Guns Save Life has sought a summary judgment in our existing lawsuit challenging the FOID Act’s constitutionality. Given the speed at which the justice system operates, you won’t be surprised to learn the summary judgment briefs are due in November.
When the FOID Act is eventually struck from the books, expect off-the-charts screeching from Chicago and Springfield.
Gun and magazine bans will fall. We shall soon say “Bye Felicia!” to gun and magazine bans like those on the books in Chicago, Highland Park, Aurora, and Deerfield. SCOTUS has already sent a gun ban case and a magazine ban case back to their respective circuit courts to decide per the Bruen decision.
Fewer legally prohibited locations. The Bruen decision outlines that government may prohibit carrying in “sensitive” areas with historical precedent from the 1700 and 1800s. Government attorneys will undoubtedly argue for many “sensitive” locations, but they don’t have any historical precedent to support most. And one definition of “sensitive location” we can all agree upon includes security screening with metal detectors.
Arbitrary bans on carrying guns on mass transit will be among the first to go in Illinois. Signs will also come down at parks, playgrounds, and non-sensitive government facilities (like highway rest areas, libraries, and community centers). Also, the prohibition on carrying out special events and protests will likely fail to meet strict scrutiny.
Homebrew gun crafting. Americans have been building guns at home without regulatory requirements to register them with the government or serialize them since the Mayflower landed at Plymouth Rock. Prairie State Governor Pritzker’s new “ghost gun” ban will face big legal hurdles to remain in effect.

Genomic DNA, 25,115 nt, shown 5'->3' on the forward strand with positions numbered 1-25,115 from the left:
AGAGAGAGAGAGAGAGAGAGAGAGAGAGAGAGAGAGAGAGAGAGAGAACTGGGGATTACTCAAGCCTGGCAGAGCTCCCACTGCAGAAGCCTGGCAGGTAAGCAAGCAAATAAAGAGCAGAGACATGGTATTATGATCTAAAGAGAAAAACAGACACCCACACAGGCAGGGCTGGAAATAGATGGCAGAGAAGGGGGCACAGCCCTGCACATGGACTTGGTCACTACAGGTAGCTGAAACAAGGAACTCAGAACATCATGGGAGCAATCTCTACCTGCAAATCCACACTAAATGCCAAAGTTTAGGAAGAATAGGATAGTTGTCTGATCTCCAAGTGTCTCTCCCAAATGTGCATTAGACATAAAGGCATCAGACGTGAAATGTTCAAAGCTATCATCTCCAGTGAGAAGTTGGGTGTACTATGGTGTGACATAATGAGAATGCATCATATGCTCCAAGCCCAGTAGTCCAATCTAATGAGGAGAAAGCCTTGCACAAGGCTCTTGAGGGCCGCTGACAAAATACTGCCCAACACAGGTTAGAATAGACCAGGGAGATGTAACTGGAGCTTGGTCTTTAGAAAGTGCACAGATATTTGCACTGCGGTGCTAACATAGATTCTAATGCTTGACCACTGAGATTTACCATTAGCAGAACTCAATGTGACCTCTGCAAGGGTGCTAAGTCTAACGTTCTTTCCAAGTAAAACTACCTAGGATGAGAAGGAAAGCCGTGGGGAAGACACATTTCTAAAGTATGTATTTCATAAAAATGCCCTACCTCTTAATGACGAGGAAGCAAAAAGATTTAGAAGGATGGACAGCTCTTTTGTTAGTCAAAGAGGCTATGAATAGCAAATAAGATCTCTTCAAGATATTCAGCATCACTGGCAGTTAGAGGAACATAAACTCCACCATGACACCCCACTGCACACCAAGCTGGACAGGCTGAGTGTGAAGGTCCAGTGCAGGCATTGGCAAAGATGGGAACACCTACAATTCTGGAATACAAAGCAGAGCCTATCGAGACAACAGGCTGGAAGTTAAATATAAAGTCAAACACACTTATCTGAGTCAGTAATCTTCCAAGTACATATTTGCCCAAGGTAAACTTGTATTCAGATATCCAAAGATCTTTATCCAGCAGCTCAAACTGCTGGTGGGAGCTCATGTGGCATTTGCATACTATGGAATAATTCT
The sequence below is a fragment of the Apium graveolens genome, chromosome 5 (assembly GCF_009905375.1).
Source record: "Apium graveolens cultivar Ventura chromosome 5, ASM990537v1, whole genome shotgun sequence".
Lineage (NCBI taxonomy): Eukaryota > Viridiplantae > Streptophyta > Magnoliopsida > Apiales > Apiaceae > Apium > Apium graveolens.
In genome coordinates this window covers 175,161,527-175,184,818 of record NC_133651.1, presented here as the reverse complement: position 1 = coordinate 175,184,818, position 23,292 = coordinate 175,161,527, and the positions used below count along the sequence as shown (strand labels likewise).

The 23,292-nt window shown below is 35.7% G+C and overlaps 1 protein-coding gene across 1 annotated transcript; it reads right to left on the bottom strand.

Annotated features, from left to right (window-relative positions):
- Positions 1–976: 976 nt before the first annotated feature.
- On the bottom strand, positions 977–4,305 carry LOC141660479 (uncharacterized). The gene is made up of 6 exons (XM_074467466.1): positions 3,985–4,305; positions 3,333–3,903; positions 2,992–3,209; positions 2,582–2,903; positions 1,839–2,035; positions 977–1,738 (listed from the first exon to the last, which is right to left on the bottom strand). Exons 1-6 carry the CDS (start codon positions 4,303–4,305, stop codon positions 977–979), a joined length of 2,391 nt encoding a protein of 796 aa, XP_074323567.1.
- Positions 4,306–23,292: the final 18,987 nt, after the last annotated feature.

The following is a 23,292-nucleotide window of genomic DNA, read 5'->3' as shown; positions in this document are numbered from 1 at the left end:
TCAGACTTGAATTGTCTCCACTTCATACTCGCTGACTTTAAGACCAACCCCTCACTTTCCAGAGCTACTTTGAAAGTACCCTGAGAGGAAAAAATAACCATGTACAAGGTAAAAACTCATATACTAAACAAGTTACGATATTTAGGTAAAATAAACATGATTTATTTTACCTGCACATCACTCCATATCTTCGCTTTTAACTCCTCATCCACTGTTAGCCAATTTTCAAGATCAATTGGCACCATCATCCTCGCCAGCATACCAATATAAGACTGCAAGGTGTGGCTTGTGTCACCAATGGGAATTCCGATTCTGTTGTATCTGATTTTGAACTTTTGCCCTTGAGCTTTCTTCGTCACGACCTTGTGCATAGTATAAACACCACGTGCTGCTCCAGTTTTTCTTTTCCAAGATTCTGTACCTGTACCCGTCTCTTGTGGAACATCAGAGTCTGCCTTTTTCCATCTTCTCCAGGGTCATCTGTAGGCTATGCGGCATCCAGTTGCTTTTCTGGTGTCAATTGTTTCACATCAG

The mandatory registration of private gun sales, due to take effect on January 1, 2024, will also be on our agenda to chuck into the dust bin of history. People didn’t have to register private gun sales with the government in the 1700s or the 1800s. There’s no reason they should be forced to do so now.
Extensive training “requirements” to carry will be eliminated. We at Guns Save Life suspect the 16-hour mandated training requirement for concealed carry licenses may also meet the buzzsaw, along with the exorbitant application fee of $153, not to mention the four months of processing time for permit applicants. These were implemented to discourage as many citizens as possible from jumping through the legally required hoops. After all, how many states required all that before carrying a firearm outside the home back in the late 1700s?
Spoiler alert: NONE
Bruen noted that existing “shall issue” carry laws are constitutional. However, a footnote on page 30 may prove important in the coming challenges.
…That said, because any permitting scheme can be put toward abusive ends, we do not rule out constitutional challenges to shall-issue regimes where, for example, lengthy wait times in processing license applications or exorbitant fees deny ordinary citizens their right to public carry.
That sounds like it was written with Illinois in mind.